Upon starting the game, I found myself primarily using the Rush style, later switching to Brawler as I found that to be the most useful combat option for the majority of the game. I spent a great deal of time with each style and fully upgraded my abilities before the final chapter and by that point, fights get a lot more intense, so I'm glad I did. Interestingly, you can switch between styles on the fly, so if one style isn't working for you in any given fight, you have three more to choose between. It's a great feature and something that'll help you later on. For me, when Brawler no longer cut it, I switched to Rush which allowed me to rapidly build up my "Heat", before switching over to Dragon for my "Heat" finishers. Your "Heat" moves in Dragon style have good range and will always interrupt your opponents moves as you slam them to the ground in an adequately brutal, cinematic takedown. You can also block and counter by pressing and holding L1, with thanks to the user-friendly controls in place.

While I'm on the subject, it's about time I explained what I mean by "Heat". Heat is something that builds up the more you fight. Every time you land a hit, the Heat gauge increases. Every time you take a hit, it decreases. Some of your abilities are dependent on having no heat at all, while others rely entirely on a full gauge. There are three levels of Heat. The first is simply no Heat, which ranges from anything between an empty to partially filled bar. The second is standard Heat mode, which activates when your bar reaches a certain point and is displayed in the form of a small colour-coded flame that surrounds your character (the colour represents the fighting style you're currently using). The third and final level of Heat is called Climax Heat Mode. This allows for you to pull off some pretty powerful moves and is visible in the form of a highly noticeable, large colour-coded flame that engulfs Kiryu's body. All Heat actions are activated by pressing triangle under the right circumstances.

Each style has its own set of Heat moves and counters to play around with, but some will be more useful to you than others. Dragon and Brawler proved to be the best here, but then again, it felt immensely satisfying catching an enemy attack in Rush mode with a crushing, cinematic elbow bash, breaking their hand instantly on impact. Adding to the fun, you can perform Heat attacks with any weapon available. Bicycles become more broken with each consecutive hit and your Heat actions change depending on how damaged the item you're using is. In one instant you can slam the whole bike on top of your enemy, then if you only have a wheel left, using that wheel will also have its own cinematic action. These moves can also change depending on the fighting style you're currently using, so there's a lot of diversity here and it certainly helps to keep things fresh.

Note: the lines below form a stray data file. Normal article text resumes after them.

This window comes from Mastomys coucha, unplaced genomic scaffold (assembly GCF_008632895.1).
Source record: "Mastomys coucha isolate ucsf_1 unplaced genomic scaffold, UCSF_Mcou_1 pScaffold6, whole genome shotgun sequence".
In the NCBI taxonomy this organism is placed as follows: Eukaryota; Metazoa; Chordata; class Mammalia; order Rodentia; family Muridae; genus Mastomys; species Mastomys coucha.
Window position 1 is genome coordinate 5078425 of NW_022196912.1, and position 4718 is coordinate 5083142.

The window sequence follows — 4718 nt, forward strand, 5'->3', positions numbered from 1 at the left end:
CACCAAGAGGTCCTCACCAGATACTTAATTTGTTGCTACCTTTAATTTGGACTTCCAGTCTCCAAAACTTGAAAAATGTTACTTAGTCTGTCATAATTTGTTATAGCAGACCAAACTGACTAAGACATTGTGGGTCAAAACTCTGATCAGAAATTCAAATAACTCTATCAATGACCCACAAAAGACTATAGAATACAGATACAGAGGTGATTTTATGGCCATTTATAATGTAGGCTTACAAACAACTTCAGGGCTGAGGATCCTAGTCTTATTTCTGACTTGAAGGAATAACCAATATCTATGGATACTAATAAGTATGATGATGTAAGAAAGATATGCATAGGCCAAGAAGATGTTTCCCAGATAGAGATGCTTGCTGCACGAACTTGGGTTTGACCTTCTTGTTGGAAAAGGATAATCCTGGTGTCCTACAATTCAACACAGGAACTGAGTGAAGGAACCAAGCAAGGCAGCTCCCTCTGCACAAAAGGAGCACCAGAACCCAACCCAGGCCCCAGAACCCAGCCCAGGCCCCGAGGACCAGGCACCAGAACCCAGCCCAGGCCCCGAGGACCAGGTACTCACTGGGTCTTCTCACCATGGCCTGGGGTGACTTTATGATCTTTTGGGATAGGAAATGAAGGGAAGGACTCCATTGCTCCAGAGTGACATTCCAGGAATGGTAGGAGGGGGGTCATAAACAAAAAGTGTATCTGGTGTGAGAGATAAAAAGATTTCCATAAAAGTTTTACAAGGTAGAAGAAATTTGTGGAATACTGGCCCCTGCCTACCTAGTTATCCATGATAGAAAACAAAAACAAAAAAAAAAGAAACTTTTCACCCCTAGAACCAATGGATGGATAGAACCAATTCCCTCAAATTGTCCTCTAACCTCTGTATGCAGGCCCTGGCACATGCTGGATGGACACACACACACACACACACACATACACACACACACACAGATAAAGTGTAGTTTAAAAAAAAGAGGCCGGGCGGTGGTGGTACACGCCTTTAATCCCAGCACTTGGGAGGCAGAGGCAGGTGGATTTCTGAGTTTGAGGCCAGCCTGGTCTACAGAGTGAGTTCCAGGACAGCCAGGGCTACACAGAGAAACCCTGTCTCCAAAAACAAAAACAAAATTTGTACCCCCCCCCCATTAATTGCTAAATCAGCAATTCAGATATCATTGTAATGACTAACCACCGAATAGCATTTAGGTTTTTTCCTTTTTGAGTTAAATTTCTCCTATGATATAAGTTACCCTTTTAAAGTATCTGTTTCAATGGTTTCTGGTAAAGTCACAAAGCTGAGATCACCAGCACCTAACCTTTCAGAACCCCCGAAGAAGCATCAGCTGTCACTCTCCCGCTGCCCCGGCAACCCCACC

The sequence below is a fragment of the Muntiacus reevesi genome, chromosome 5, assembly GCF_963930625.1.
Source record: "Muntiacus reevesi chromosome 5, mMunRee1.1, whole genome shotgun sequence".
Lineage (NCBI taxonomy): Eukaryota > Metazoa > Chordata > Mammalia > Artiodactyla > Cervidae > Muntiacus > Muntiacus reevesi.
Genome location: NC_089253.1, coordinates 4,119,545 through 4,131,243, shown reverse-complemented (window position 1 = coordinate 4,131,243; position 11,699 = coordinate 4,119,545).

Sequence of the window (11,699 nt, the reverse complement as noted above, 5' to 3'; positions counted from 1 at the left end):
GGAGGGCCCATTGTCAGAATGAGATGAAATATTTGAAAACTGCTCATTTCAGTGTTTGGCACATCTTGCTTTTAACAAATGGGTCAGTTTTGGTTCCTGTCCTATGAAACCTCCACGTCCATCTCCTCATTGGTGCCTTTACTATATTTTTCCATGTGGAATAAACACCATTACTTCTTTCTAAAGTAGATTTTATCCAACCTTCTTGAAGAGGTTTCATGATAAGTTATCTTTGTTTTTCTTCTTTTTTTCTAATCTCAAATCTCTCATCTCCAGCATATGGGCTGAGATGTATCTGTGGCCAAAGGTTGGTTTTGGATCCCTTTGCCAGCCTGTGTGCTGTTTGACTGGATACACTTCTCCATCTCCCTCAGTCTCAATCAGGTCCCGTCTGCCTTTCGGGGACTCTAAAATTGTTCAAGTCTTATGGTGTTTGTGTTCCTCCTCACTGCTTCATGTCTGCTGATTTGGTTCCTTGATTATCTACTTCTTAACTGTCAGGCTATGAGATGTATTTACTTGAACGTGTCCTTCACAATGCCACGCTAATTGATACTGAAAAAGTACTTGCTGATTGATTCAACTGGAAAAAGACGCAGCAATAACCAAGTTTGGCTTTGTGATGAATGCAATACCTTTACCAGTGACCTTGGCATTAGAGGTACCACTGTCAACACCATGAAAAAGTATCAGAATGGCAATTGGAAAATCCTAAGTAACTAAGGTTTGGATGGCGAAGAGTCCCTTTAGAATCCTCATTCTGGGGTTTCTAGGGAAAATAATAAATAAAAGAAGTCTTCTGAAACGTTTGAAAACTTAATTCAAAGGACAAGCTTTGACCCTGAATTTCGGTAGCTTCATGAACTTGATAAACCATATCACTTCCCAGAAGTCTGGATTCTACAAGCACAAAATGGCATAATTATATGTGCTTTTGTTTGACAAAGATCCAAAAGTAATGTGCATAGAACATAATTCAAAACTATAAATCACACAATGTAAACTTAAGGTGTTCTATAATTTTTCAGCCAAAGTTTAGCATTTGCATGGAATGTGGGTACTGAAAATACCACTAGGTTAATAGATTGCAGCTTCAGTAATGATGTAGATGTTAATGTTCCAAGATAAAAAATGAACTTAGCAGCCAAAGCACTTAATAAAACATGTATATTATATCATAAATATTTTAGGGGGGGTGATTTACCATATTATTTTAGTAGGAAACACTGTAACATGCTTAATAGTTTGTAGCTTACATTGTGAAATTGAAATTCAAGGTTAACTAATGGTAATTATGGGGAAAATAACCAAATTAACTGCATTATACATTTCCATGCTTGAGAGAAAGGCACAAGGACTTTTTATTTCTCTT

Goro Majima, the hide and seek champ.
Outside of combat, there are a huge amount of activities and side-quests to sink your teeth into and they're not tacked on for the sake of it, either.

On the activity front, Yakuza does a good job in showing you what it's like to live in Japan. There are Host and Hostess Clubs to visit (only the Hostess Clubs are actually usable), allowing you to form relations with the girl you're visiting by taking her out on dates and being given a rather steamy video for maxing out her relationship level with you. This can lead to side-quests and also other activities around the map. Of which, there are plenty. Billiards, Shogi, Mah-Jong, Blackjack, Roulette, Darts, Bowling, an indoor Batting Centre, Karaoke and even an RC typed car racing game named Pocket Racers. In addition to all of this, you can also use Crane Machines to win yourself some virtual plush toys and throw yourself into a fairly amusing card game called Mesuking.

Mesuking reminded me a lot of Dead or Alive: Extreme Beach Volleyball. It's a virtual TCG (Trading Card Game) that has you selecting scantily clad women to battle with in a variant of the standard Rock, Paper, Scissors game. Each girl has a costume relating to a specific bug and with varying stats (higher health, higher attack etc), some will be better against their opponent than others. Your skill cards work in the same way, in that they won't synergise well with every character card, so you'll need to choose which ones work best for you. It isn't as deep as it sounds, but it's still fun to play. You can obtain new cards by finding them around the map or winning against Mesuking opponents. Amusingly enough, each opponent you face is a child and Kiryu is by this point, a 37 year old man. There are even quests to become the King of Mesuking.

This is part of the reason why Yakuza Kiwami is so fun. The story is dark in tone and overly serious and yet, in contrast to that, the side-quests really don't take themselves seriously at all. With Drag Queens, Zombies and a side-quest titled "Crisis on the Crapper", you can easily find yourself getting distracted from the main plot, but with so much fun to be had, if you choose to ignore all of this, you'd be missing out on what makes Yakuza Kiwami so great!


Pocket Racers has you customising RC cars and building your own custom race tracks, the Batting Centre tests your timing and reflexes and that's not even mentioning the underground cage fighting. There's a lot on offer here, which is something you very rarely see in modern games. It's impressive, to say the least.

Though little has changed in terms of visual direction from the original, Kiwami does an incredible job at breathing new life into a relatively old game, because everything has been updated since 2006's initial release. We have fresh new models, textures, visual effects and cutscenes. Though the story remains to be the same, everything else has been updated to deliver one visually stunning game.

Overall, with titles such as Sonic Adventure 1 and 2, Crazy Taxi and The House of the Dead, Sega have always had a knack for creating fun, addictive and exciting titles. Yakuza Kiwami is no different and with such a satisfying combat system, memorable characters and so many other features in place, it's easy to lose hours of your life as you run through the vibrant streets of Kamurocho. If you prefer simulations to arcade styled gameplay, this may not be for you, but if you want a game with hours of fun and find yourself fascinated by the Yakuza lifestyle, I'd highly recommend Yakuza Kiwami. I had a lot of fun with this and look forward to the release of Yakuza Kiwami 2, just recently announced at this years Tokyo Game Show.